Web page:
Issue Date: April 16, 2012
Getting In Touch With Plant Defense
The Venus flytrap is famous for snapping shut to score a meal when it feels a fly land, a task it achieves by using the plant hormone jasmonate to send a signal to close the trap. Plant biologists have now discovered that other plants use their sense of touch and jasmonate to kick-start defense programs when under attack by insects or fungi. A team led by Rice University’s E. Wassim Chehab and Janet Braam found that when Arabidopsis thaliana plants are touched they maintain enhanced levels of the conjugate jasmonate-isoleucine, which activates biochemical signals to produce protective metabolites (Curr. Biol., DOI: 10.1016/j.cub.2012.02.061). These metabolites give insects digestive problems, and they also thwart fungi. The researchers suggest that because plants can’t move to escape stressful situations, they use their sense of touch to react to changes in their environment—from predators or from nature. For example, plants repeatedly touched in a lab to mimic windy conditions typically grow shorter and slower, the researchers note, much like plants growing on a rugged coastline.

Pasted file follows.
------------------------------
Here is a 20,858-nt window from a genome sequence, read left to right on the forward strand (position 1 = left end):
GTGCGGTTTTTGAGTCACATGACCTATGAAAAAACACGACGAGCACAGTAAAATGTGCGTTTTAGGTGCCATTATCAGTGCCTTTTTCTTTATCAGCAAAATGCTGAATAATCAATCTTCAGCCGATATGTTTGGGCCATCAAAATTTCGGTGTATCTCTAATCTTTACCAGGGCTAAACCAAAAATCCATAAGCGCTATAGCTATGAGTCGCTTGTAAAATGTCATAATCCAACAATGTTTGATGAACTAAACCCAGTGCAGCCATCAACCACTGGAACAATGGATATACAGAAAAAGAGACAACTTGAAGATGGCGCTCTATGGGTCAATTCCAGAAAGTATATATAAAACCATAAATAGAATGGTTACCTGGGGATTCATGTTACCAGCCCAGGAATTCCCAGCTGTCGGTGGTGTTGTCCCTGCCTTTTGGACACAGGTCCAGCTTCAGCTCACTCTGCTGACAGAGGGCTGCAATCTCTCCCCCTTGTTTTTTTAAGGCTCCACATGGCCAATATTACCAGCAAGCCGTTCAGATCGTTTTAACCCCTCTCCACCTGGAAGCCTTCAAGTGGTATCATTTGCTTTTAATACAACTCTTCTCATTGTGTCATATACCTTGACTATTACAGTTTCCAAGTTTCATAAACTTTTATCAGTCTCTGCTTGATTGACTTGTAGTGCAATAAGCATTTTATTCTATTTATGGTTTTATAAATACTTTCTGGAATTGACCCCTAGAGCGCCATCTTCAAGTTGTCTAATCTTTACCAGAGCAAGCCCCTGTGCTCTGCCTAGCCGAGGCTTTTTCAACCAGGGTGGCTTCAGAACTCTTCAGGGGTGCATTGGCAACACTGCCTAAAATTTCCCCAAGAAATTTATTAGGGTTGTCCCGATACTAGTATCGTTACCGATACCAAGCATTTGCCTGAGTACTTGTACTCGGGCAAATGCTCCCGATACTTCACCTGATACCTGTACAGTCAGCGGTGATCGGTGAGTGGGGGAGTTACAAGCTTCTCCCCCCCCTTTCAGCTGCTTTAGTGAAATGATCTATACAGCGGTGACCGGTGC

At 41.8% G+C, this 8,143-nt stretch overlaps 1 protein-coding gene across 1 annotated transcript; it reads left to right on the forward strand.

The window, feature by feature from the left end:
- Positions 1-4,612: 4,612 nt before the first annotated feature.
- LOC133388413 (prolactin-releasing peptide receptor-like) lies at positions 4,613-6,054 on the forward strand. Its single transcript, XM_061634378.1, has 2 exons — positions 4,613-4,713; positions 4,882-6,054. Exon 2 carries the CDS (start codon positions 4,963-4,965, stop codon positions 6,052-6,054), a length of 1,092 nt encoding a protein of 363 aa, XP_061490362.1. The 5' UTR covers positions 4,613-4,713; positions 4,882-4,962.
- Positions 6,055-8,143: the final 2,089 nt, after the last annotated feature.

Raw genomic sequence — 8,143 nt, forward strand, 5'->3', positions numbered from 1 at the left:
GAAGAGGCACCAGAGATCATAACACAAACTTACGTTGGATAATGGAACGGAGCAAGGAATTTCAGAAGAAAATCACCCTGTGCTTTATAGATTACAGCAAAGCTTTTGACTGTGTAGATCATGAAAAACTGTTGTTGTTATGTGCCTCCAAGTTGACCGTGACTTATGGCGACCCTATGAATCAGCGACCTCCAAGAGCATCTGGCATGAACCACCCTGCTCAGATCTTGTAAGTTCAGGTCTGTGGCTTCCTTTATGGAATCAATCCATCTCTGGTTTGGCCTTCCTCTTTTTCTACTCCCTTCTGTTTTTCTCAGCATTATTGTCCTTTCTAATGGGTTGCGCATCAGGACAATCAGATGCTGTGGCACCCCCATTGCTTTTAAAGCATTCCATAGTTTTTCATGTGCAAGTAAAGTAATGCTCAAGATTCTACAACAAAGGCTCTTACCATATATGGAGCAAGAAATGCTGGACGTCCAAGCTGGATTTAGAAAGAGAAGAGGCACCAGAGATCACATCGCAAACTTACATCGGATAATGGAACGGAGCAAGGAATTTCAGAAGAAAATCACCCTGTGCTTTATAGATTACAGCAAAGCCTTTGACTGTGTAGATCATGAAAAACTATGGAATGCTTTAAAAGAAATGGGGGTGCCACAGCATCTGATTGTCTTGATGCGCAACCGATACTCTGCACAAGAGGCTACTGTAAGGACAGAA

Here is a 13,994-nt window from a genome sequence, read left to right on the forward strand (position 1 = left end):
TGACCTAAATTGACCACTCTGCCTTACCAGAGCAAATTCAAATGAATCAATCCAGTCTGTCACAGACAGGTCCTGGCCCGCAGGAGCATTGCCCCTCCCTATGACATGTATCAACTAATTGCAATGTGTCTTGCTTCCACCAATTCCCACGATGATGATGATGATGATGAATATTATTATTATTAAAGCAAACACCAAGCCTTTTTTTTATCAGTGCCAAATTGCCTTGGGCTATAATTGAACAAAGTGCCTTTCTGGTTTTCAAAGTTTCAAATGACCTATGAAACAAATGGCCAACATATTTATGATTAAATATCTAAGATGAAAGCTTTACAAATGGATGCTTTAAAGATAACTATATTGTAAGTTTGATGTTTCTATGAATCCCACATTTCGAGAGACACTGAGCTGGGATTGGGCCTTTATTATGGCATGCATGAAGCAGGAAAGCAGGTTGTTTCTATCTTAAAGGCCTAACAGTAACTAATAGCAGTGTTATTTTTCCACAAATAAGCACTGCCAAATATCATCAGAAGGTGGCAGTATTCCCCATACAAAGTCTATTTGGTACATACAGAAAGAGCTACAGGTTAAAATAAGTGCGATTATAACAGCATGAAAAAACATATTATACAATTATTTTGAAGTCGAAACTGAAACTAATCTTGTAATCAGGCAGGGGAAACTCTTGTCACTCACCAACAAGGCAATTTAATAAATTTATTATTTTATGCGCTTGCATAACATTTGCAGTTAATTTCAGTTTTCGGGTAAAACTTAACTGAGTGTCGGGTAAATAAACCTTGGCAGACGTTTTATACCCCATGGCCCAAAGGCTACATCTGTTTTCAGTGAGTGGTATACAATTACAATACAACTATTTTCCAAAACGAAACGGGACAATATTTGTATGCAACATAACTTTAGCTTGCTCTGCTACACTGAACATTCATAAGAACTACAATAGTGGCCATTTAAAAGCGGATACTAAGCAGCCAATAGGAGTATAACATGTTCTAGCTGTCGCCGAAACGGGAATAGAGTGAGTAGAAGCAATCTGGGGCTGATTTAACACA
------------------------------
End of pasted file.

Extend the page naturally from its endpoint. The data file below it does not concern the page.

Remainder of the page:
- Chemical & Engineering News
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